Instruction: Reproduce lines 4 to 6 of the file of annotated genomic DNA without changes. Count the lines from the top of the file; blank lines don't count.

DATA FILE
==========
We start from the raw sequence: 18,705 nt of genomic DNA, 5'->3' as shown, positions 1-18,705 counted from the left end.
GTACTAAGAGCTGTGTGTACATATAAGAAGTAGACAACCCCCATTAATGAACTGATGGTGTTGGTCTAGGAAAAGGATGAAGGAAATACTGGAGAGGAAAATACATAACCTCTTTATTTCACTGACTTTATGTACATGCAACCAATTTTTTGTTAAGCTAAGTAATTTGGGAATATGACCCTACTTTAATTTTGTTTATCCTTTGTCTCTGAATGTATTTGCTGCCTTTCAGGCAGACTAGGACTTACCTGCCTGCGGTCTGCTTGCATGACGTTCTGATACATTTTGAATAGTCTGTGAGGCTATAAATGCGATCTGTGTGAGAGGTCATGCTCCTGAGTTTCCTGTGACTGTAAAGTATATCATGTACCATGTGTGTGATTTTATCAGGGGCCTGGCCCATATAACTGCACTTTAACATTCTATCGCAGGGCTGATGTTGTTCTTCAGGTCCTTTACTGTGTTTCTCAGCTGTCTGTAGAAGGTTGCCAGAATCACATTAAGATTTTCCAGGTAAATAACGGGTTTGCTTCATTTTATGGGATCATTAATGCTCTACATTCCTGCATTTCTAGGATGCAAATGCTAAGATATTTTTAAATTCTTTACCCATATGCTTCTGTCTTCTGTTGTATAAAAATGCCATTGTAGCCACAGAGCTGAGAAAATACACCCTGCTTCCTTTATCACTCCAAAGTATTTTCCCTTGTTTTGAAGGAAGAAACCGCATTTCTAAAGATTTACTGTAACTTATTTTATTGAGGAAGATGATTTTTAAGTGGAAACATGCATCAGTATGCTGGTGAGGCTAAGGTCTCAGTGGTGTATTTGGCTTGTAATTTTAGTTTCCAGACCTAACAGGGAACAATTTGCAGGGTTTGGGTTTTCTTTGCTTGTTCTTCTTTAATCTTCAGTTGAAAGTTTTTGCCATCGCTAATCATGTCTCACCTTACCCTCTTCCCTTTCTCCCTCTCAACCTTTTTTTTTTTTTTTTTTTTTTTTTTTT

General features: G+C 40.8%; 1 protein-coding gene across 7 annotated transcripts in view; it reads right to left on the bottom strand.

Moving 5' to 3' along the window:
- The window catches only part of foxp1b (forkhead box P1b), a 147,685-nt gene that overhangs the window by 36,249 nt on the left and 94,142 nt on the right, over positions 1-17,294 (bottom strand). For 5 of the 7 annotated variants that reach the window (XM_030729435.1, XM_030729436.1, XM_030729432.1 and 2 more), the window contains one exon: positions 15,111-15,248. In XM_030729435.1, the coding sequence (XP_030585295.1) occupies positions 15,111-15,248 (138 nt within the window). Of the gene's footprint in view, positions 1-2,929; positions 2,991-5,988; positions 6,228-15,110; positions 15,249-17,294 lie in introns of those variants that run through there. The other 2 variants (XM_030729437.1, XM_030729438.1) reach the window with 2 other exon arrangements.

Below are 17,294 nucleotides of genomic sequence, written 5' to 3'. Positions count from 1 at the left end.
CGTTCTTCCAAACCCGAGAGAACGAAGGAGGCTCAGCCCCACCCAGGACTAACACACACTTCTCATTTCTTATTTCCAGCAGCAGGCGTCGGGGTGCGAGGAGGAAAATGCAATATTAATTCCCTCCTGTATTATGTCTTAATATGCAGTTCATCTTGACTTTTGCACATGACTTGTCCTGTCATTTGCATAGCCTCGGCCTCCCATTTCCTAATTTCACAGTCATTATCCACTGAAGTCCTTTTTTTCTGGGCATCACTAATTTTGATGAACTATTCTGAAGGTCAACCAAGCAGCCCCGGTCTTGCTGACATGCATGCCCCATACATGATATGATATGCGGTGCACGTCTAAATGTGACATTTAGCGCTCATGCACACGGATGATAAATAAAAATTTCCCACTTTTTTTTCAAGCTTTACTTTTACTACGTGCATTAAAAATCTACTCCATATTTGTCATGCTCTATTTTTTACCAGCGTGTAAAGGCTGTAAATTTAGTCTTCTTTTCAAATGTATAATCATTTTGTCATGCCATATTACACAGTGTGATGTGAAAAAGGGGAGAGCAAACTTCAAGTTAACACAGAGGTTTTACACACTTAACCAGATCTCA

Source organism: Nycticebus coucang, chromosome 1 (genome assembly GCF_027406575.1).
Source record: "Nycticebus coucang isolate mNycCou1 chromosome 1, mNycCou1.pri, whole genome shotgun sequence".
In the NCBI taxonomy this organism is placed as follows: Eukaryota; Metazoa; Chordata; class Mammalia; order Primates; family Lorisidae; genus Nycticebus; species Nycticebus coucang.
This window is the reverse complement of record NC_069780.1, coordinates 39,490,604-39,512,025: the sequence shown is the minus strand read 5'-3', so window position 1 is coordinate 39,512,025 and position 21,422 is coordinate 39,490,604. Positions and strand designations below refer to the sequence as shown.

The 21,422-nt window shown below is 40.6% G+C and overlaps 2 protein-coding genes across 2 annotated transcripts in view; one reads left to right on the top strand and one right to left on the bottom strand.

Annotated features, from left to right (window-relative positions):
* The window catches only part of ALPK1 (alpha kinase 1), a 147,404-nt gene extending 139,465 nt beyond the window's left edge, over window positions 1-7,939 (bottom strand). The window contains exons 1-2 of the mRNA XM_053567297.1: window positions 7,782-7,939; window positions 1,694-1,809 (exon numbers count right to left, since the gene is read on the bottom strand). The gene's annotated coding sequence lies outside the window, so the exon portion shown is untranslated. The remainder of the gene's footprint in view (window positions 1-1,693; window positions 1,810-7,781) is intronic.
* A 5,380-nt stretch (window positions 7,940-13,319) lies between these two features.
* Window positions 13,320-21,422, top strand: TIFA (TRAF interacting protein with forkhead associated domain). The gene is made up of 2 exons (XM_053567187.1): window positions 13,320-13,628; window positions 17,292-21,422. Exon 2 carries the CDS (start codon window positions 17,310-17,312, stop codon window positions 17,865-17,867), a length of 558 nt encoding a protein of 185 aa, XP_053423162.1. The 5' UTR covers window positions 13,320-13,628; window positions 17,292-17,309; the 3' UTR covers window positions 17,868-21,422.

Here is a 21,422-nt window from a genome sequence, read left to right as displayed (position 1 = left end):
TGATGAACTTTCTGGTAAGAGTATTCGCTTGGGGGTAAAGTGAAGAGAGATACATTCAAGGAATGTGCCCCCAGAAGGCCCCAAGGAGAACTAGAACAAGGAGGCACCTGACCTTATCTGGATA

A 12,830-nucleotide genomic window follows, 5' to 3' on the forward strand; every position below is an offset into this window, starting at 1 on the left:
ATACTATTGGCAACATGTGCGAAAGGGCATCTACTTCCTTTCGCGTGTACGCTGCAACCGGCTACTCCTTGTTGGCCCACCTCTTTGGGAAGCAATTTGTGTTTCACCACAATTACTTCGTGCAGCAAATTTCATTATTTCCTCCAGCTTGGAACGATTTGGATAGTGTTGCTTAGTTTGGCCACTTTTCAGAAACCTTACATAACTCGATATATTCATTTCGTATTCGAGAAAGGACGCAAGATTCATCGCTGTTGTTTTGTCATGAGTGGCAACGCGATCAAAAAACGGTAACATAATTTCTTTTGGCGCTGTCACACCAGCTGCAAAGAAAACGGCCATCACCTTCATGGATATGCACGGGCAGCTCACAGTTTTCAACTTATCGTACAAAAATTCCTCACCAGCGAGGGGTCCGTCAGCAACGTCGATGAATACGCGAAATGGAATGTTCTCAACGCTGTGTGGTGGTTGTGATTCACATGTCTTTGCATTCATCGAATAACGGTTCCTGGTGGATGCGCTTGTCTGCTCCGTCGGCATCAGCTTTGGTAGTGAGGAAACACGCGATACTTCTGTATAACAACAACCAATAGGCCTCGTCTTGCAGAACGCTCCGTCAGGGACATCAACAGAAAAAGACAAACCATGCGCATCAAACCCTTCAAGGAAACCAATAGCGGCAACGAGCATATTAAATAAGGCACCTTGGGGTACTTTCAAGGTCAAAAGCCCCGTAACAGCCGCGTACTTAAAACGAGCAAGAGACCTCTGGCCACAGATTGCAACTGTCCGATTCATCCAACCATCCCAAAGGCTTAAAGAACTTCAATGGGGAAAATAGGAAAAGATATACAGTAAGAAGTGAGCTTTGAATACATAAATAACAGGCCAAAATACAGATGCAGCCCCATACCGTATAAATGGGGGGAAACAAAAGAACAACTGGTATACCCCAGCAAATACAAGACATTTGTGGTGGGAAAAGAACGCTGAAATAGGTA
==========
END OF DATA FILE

Moving 5' to 3' along the window:
- The window catches only part of foxp1b (forkhead box P1b), a 147,685-nt gene that overhangs the window by 36,249 nt on the left and 94,142 nt on the right, over positions 1-17,294 (bottom strand). For 5 of the 7 annotated variants that reach the window (XM_030729435.1, XM_030729436.1, XM_030729432.1 and 2 more), the window contains one exon: positions 15,111-15,248. In XM_030729435.1, the coding sequence (XP_030585295.1) occupies positions 15,111-15,248 (138 nt within the window). Of the gene's footprint in view, positions 1-2,929; positions 2,991-5,988; positions 6,228-15,110; positions 15,249-17,294 lie in introns of those variants that run through there. The other 2 variants (XM_030729437.1, XM_030729438.1) reach the window with 2 other exon arrangements.

Below are 17,294 nucleotides of genomic sequence, written 5' to 3'. Positions count from 1 at the left end.